Love Learning the Previously Unknown
TheMrTTT

History

The real superstition is the one who puts the man to the center of the cosmos, what are the so-called abramic religions, while in reality man together with all living forms is part of the cosmos, on how much man can affect cosmic sense It is up to every single person to discover it, the ancients before the advent of Christianity have experienced the journey to true knowledge, and is to what is important to refer and not to its surviving memories.

Narcissistic Man and Superstition

Help me understand how self-centerednes is a definition of superstition.  I’m not making the connection.

Love Learning the Previously Unknown
TheMrTTT

All are Spiritually Linked

Rupert Sheldrake posits that the ancients saw a spiritual connectioon across all things in the universe: living and non-living.  What I know about the Abrahamic belief systems aligns well with this view. of “God in everything.”   https://youtu.be/1TerTgDEgUE

Love Learning the Previously Unknown
TheMrTTT

Cats

I have 2 black cats … don’t believe they’re bad luck (except the one who tries to trip me!). They have also been known as being GOOD luck. I also have a Ginger cat and she is supposed to be GOOD luck. I don’t know about that, but she’s very sweet. I’ve been known to “knock wood”, not because it’ll do anything, just from forcde of habit … and always done with a laugh. Not walking under ladders I just think is common sense. Broken mirrors hold no fear for me. The ONLY thing that makes me nervous is a Ouija board … wouldn’t have one in the house or want to be with ten feet of one!! Why? Maybe just irrational fear, but I’ve “heard” too many scary/creepy thing about them! :-) 

Lynnecat

Most of us would agree that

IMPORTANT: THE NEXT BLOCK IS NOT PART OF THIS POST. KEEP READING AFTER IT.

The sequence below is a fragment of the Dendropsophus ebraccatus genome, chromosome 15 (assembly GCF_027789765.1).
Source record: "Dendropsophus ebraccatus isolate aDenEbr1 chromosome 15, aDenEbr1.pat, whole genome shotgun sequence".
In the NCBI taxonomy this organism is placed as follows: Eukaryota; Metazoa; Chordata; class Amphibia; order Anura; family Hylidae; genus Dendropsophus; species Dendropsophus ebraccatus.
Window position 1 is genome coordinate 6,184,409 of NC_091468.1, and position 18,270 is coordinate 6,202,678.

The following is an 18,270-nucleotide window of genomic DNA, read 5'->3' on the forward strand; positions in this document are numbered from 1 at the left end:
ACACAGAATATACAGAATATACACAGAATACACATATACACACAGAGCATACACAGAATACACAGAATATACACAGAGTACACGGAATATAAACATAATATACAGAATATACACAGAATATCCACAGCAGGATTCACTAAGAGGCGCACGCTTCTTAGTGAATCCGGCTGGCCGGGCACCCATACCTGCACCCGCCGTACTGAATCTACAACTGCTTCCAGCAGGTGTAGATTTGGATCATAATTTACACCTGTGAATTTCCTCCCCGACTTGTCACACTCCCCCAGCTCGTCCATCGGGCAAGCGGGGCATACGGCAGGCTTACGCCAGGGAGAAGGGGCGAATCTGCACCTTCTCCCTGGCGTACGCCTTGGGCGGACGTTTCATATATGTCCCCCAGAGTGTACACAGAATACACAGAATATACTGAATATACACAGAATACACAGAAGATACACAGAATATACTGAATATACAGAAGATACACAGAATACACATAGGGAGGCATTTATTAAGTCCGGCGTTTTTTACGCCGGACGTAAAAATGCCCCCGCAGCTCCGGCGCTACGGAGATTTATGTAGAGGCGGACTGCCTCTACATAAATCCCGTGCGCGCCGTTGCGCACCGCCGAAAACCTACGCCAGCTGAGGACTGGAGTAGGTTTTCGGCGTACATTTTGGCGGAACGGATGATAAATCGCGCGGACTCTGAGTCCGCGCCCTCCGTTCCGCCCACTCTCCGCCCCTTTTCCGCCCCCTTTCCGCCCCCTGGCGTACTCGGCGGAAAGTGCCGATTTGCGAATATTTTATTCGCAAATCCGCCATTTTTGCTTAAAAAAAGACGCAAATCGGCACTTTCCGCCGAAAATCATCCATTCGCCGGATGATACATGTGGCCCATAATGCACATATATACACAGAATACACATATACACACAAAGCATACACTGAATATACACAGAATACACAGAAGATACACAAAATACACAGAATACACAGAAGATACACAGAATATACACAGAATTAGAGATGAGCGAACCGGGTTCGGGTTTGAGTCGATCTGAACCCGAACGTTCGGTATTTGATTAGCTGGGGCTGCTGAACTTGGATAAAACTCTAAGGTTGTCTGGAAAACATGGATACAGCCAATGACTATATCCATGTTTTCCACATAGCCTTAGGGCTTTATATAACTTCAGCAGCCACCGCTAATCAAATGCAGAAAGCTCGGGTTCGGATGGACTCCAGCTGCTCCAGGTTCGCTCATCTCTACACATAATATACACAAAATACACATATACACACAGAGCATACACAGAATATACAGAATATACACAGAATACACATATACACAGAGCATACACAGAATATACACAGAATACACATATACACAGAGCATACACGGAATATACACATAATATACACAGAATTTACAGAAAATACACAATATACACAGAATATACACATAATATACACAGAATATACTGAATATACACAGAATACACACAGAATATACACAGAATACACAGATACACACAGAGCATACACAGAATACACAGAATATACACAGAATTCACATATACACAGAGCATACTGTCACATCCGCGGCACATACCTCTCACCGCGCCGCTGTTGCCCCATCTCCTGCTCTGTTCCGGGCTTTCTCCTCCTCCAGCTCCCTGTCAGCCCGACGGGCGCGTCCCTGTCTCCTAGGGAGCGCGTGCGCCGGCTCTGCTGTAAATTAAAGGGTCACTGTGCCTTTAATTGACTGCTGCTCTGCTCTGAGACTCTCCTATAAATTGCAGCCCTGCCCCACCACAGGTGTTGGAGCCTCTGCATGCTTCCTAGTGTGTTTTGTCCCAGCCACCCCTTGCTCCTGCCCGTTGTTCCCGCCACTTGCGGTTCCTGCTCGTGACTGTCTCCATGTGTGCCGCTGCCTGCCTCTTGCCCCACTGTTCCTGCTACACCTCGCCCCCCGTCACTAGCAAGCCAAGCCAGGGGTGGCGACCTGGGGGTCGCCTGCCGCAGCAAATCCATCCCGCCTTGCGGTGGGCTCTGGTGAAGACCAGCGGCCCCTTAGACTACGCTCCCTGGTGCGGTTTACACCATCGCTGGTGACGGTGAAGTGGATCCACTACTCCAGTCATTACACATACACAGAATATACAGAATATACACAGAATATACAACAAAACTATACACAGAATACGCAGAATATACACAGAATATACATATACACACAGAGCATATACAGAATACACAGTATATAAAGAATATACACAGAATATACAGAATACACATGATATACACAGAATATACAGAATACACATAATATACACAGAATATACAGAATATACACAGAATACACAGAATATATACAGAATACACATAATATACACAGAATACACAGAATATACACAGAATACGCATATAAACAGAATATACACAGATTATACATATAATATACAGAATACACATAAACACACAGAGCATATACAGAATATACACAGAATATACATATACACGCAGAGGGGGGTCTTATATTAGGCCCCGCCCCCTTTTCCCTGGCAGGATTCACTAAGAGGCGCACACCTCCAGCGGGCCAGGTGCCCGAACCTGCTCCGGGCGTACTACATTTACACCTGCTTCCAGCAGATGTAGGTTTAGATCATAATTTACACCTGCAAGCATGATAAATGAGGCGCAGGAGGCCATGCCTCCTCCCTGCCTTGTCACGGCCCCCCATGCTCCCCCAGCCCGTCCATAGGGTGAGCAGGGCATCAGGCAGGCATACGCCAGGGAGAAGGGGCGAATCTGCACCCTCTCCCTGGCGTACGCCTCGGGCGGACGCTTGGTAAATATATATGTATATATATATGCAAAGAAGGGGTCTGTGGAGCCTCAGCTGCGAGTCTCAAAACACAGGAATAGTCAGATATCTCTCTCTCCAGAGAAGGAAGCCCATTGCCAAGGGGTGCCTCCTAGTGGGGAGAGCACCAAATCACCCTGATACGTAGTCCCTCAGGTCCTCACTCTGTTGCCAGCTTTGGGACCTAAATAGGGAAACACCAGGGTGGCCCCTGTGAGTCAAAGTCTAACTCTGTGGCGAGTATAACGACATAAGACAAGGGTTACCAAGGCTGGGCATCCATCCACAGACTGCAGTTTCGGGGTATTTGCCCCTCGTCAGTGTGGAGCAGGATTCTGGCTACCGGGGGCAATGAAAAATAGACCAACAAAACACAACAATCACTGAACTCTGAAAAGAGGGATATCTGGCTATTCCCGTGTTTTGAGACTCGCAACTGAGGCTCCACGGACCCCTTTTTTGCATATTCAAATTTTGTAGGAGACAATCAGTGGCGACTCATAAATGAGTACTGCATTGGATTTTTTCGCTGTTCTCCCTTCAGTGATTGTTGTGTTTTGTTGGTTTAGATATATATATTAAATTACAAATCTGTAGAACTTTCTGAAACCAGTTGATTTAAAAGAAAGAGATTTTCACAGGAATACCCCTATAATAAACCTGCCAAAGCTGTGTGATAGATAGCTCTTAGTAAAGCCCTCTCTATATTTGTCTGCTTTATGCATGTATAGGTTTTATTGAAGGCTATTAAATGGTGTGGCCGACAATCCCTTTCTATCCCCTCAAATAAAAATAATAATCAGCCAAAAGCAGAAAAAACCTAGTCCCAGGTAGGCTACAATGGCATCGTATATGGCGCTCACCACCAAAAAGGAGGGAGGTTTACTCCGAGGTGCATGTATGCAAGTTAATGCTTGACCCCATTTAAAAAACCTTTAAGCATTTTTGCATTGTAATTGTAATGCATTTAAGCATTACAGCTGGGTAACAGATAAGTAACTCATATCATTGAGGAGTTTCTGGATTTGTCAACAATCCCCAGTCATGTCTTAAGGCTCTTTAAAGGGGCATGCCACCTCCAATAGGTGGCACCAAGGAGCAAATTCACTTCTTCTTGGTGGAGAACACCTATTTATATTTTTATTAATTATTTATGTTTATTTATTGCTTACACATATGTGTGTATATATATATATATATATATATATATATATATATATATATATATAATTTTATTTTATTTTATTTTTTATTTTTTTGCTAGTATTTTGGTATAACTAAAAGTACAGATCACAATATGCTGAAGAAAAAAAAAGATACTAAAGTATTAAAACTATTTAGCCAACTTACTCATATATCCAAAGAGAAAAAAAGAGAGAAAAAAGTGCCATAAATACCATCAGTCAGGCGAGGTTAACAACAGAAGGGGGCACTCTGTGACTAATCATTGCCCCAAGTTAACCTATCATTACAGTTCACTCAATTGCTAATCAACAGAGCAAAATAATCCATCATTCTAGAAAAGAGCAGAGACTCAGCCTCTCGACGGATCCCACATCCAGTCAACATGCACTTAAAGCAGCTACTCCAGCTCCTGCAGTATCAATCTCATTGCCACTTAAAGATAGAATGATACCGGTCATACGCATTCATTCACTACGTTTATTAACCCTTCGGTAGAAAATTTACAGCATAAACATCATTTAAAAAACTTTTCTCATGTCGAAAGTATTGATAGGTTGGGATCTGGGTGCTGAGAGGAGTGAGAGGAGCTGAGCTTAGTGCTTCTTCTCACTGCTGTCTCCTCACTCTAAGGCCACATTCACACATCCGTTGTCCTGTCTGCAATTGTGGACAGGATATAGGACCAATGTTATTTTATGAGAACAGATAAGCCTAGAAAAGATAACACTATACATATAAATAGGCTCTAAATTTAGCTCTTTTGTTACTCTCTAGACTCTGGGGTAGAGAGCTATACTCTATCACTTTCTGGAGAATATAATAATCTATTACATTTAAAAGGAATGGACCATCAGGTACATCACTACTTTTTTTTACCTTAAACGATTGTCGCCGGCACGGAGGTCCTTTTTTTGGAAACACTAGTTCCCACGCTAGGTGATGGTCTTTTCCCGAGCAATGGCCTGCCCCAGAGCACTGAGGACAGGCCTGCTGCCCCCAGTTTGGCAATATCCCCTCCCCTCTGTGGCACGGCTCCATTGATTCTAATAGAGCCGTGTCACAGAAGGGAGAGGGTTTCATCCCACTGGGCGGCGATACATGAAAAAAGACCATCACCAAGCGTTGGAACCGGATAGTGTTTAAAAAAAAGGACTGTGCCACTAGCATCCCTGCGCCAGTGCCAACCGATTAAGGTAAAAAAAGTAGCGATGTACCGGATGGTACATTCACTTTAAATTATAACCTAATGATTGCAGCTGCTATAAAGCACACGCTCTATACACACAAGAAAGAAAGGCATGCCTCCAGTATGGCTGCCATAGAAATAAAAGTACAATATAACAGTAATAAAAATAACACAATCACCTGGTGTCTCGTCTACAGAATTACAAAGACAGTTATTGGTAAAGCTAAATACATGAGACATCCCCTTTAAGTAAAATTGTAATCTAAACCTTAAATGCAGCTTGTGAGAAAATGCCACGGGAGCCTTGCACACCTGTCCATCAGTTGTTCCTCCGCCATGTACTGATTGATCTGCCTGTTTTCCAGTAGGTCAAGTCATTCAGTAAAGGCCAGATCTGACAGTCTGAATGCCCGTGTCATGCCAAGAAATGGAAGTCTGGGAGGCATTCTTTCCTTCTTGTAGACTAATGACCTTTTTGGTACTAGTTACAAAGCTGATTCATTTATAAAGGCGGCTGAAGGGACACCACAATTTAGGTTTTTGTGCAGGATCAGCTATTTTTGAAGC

Most of us would agree that superstitious thinking carries with it all kinds of illusions. Perhaps the most important illusion is that we can influence what happens in life. For example, many baseball players carry lucky charms with them in the belief that it will help them hit a home run or, at the very least, get a hit. I have known college students who will use only a “lucky pen” on exams to maximize their chances of scoring an “A” grade.

Part of the reasoning, even on an unconscious level, behind superstitions, is that there is order rather than randomness in the universe. This is reflected in the often used phrase, “Everything happens for a reason.” The thinking is that, be appealing to the divine force behind the orderliness of the universe, we can exert control over what happens. As a result, we convince ourselves, we can prevent bad things from happening and ensure that good things will occur.

The fact is that superstitious, or magical thinking , when kept within limits, helps us cope with life. I have seen many people who, after having come through a tragic even in their life, conclude that everything happens for a reason. In other words, magical thinking helps us give meaning to events that would otherwise be confusing. We can comfort ourselves with the thought that life is not just a matter of meaningless events that happen to happen.

“Our greatest glory is not in never failing, but in rising every time we fail.” – Confucius

Writer at Pool Enclosures Publishing Corp. since 2002